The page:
GameStop: autopsy of a revolution on Wall Street

Posted on Feb 4, 2019 2021 at 7:00Updated Feb 4, 2019 2021 at 10:46

There’s a new sheriff on Wall Street. Hedge funds, used to blowing hot and cold on the stock market, had to bow down to a horde of stock marketers. At the origin of their fall? A poorly calibrated bet against the video game distributor GameStop, parent company of Micromania in France. Carried along by a mass of small carriers determined to impose their views, the price of the company soared by more than 1,600% in January, valuing it for a time more than 20 billion euros, or nearly twice the value of Crossroads. Short sellers had to capitulate after racking up billions of dollars in losses. But how did a bunch of amateur traders manage to overthrow the well-established Wall Street hierarchy in a matter of days?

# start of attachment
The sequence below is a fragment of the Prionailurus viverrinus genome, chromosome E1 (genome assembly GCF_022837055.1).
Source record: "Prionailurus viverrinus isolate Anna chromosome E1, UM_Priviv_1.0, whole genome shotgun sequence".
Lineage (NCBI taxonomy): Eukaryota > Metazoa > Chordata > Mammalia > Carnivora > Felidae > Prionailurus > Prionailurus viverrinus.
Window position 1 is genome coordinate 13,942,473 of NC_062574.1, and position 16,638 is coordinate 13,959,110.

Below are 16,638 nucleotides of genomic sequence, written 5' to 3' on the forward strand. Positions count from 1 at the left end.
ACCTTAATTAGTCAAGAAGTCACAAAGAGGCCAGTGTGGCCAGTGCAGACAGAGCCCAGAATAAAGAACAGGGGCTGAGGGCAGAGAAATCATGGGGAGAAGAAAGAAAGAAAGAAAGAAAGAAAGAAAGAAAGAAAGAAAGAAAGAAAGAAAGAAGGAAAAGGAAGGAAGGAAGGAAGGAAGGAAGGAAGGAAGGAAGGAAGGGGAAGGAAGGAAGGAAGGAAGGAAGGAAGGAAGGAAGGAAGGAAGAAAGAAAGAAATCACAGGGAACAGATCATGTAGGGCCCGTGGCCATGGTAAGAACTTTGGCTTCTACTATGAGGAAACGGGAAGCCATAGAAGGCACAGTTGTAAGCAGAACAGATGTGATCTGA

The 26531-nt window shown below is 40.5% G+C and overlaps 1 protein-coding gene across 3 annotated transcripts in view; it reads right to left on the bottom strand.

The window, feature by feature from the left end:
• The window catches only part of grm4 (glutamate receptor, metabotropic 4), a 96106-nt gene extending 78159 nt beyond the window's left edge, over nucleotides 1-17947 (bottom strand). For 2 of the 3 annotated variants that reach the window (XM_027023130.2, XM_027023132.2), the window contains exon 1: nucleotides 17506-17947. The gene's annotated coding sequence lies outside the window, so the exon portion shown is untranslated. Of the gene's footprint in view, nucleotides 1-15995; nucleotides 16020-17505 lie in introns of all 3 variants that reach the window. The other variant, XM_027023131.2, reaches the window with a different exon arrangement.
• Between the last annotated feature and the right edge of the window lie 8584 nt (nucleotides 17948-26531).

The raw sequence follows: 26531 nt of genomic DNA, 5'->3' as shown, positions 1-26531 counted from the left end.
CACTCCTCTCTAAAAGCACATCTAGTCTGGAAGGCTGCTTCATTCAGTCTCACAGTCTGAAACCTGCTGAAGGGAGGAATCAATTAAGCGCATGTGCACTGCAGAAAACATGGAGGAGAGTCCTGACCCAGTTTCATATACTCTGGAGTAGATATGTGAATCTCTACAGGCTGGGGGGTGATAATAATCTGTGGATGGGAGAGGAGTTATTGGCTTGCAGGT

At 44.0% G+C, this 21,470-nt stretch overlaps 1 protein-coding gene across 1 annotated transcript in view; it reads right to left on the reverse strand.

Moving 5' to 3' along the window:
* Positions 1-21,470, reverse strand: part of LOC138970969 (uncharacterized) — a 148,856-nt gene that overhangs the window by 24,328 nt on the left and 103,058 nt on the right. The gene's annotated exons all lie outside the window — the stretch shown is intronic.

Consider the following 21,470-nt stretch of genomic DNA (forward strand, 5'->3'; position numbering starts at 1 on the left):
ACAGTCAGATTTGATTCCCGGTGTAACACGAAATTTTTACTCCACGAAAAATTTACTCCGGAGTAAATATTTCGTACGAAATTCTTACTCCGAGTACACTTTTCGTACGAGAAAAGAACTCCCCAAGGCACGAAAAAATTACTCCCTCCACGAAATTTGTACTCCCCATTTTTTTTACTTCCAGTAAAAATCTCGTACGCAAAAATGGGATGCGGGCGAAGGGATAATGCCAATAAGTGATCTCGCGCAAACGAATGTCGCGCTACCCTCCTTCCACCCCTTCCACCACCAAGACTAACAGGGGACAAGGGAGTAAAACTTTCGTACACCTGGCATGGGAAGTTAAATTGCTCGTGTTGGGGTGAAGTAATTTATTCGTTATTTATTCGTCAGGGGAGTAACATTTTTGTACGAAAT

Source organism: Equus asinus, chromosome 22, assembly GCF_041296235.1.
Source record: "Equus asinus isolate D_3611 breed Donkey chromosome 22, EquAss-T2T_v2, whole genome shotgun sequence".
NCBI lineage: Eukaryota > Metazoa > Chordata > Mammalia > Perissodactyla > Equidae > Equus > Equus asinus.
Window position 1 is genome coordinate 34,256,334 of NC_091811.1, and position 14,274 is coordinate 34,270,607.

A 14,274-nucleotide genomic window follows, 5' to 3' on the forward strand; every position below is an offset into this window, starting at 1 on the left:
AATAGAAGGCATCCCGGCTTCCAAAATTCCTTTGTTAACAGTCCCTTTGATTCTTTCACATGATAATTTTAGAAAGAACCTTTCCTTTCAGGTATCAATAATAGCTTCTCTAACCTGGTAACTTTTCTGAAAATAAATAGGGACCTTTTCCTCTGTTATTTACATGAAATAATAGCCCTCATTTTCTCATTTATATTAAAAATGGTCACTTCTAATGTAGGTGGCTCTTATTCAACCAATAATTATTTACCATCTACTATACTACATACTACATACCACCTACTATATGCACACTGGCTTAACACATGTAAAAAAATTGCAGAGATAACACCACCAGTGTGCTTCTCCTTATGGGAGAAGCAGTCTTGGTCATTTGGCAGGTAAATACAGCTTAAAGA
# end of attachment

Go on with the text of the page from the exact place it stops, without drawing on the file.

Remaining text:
Far from being an epiphenomenon, the revolt of the American stock marketers is the pure product of an alternative culture of investment, which has developed thanks to free brokerage and has gained momentum with the pandemic. Its colorful heroes prefer Reddit to CNBC, WallStreetBets to Goldman Sachs. No “daddy” investing for this new generation of traders: holding stocks for the long term is way too boring. We invest here as we play in the casino. Losses are frequent and high, but the payoffs can be staggering. The revolutionary patina arrived late, like an ulterior motive.

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